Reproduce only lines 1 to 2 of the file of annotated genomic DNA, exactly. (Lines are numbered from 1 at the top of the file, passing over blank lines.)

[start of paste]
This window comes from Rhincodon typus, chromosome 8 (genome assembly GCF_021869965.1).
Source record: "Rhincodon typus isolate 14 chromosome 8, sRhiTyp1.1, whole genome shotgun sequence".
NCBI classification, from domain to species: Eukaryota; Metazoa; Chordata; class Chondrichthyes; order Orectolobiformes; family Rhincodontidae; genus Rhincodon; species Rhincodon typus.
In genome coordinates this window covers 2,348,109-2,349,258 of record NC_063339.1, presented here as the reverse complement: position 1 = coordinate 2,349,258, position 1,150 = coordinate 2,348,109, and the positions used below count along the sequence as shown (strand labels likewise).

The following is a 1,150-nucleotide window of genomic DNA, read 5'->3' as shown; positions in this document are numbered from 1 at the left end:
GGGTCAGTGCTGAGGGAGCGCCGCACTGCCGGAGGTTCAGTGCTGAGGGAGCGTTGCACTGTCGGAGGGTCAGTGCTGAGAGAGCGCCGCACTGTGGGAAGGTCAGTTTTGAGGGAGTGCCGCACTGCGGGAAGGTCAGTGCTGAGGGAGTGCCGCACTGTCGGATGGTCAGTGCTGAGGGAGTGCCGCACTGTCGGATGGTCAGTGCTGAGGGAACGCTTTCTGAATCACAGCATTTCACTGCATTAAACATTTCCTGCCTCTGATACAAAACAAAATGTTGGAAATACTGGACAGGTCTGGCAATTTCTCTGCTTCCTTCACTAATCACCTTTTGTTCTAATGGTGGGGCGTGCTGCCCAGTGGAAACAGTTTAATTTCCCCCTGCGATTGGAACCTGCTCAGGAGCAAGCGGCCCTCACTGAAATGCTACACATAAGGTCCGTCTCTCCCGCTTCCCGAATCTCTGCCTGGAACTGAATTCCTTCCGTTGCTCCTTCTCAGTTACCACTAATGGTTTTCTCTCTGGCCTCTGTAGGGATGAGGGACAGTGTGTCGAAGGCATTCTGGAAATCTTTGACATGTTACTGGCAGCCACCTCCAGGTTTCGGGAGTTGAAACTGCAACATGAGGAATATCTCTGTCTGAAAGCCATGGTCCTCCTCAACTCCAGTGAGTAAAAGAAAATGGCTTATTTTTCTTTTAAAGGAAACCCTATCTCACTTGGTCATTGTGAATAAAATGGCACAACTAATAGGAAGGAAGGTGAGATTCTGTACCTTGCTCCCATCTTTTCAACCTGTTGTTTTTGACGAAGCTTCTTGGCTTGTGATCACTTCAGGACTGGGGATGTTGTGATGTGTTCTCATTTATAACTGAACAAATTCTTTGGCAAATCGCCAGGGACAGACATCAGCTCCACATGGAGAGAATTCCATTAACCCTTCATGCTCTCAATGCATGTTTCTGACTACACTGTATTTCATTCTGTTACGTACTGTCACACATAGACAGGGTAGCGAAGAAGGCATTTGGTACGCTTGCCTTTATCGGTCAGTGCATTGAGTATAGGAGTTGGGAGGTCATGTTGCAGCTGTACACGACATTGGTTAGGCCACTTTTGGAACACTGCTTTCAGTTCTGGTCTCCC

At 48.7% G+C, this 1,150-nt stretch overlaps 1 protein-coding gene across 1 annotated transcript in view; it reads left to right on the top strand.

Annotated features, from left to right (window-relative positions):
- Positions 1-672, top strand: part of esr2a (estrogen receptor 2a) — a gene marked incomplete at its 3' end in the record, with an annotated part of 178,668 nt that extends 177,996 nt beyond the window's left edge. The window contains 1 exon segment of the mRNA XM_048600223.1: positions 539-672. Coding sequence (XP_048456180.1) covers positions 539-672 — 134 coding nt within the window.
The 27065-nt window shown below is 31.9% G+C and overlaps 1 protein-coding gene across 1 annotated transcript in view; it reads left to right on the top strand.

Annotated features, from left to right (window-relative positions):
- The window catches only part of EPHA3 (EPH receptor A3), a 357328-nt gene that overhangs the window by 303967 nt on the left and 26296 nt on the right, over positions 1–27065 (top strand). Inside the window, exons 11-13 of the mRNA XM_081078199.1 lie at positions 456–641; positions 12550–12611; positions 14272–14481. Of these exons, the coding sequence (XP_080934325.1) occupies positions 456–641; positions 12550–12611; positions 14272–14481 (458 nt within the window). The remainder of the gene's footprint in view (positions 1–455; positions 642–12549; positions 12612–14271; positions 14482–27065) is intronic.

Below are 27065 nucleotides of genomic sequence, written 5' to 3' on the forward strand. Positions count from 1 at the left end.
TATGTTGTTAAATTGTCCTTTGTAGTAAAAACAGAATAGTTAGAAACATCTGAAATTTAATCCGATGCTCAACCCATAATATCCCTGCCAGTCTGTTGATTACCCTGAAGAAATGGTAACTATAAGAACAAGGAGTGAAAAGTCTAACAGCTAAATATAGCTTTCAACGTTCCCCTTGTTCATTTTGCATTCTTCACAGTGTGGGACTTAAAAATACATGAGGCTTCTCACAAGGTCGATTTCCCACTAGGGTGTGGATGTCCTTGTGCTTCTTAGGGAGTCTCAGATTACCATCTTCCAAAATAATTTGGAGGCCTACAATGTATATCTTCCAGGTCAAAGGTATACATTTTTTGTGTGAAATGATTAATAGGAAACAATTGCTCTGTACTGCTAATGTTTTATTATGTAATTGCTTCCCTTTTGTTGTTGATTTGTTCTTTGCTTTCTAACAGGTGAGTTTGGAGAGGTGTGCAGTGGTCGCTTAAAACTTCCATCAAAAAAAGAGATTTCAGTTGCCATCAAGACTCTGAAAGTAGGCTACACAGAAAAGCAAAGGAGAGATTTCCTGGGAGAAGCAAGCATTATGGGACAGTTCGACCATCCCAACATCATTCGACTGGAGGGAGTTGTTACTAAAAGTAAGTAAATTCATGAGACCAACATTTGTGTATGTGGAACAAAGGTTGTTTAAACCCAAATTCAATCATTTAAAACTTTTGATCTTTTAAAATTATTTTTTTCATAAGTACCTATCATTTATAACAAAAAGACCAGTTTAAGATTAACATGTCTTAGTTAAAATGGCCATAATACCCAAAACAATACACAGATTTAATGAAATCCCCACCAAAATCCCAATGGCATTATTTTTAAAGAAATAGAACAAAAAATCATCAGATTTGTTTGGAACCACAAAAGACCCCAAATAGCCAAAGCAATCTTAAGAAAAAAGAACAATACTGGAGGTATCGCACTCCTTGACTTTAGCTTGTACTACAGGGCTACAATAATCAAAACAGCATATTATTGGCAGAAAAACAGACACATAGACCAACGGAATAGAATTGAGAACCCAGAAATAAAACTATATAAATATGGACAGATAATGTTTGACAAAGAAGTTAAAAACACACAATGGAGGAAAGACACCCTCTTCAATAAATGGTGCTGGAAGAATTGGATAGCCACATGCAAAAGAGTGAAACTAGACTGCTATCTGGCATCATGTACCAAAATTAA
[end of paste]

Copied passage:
This window comes from Rhincodon typus, chromosome 8 (genome assembly GCF_021869965.1).
Source record: "Rhincodon typus isolate 14 chromosome 8, sRhiTyp1.1, whole genome shotgun sequence".